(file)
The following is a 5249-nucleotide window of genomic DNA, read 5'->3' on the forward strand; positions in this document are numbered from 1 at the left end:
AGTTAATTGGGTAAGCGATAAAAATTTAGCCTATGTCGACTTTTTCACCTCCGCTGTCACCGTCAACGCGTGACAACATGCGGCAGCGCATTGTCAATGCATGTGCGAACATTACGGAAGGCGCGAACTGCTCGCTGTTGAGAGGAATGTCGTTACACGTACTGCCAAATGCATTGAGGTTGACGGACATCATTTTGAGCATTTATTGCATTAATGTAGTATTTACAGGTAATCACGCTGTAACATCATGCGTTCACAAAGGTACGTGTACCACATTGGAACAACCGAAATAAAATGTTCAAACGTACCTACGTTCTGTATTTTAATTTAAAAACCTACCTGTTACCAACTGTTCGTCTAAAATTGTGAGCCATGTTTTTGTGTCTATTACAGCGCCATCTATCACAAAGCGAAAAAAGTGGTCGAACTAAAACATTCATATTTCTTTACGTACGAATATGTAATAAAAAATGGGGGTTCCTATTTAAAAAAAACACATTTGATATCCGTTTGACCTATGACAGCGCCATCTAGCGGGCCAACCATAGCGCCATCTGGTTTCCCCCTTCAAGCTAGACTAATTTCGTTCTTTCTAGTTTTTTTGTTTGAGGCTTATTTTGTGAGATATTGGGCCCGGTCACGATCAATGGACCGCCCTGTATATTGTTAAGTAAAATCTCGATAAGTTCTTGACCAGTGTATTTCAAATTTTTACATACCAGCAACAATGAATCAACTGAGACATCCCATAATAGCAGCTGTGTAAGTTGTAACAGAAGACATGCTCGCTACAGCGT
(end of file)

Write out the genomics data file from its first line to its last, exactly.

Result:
The following is a 5249-nucleotide window of genomic DNA, read 5'->3' on the forward strand; positions in this document are numbered from 1 at the left end:
AGTTAATTGGGTAAGCGATAAAAATTTAGCCTATGTCGACTTTTTCACCTCCGCTGTCACCGTCAACGCGTGACAACATGCGGCAGCGCATTGTCAATGCATGTGCGAACATTACGGAAGGCGCGAACTGCTCGCTGTTGAGAGGAATGTCGTTACACGTACTGCCAAATGCATTGAGGTTGACGGACATCATTTTGAGCATTTATTGCATTAATGTAGTATTTACAGGTAATCACGCTGTAACATCATGCGTTCACAAAGGTACGTGTACCACATTGGAACAACCGAAATAAAATGTTCAAACGTACCTACGTTCTGTATTTTAATTTAAAAACCTACCTGTTACCAACTGTTCGTCTAAAATTGTGAGCCATGTTTTTGTGTCTATTACAGCGCCATCTATCACAAAGCGAAAAAAGTGGTCGAACTAAAACATTCATATTTCTTTACGTACGAATATGTAATAAAAAATGGGGGTTCCTATTTAAAAAAAACACATTTGATATCCGTTTGACCTATGACAGCGCCATCTAGCGGGCCAACCATAGCGCCATCTGGTTTCCCCCTTCAAGCTAGACTAATTTCGTTCTTTCTAGTTTTTTTGTTTGAGGCTTATTTTGTGAGATATTGGGCCCGGTCACGATCAATGGACCGCCCTGTATATTGTTAAGTAAAATCTCGATAAGTTCTTGACCAGTGTATTTCAAATTTTTACATACCAGCAACAATGAATCAACTGAGACATCCCATAATAGCAGCTGTGTAAGTTGTAACAGAAGACATGCTCGCTACAGCGT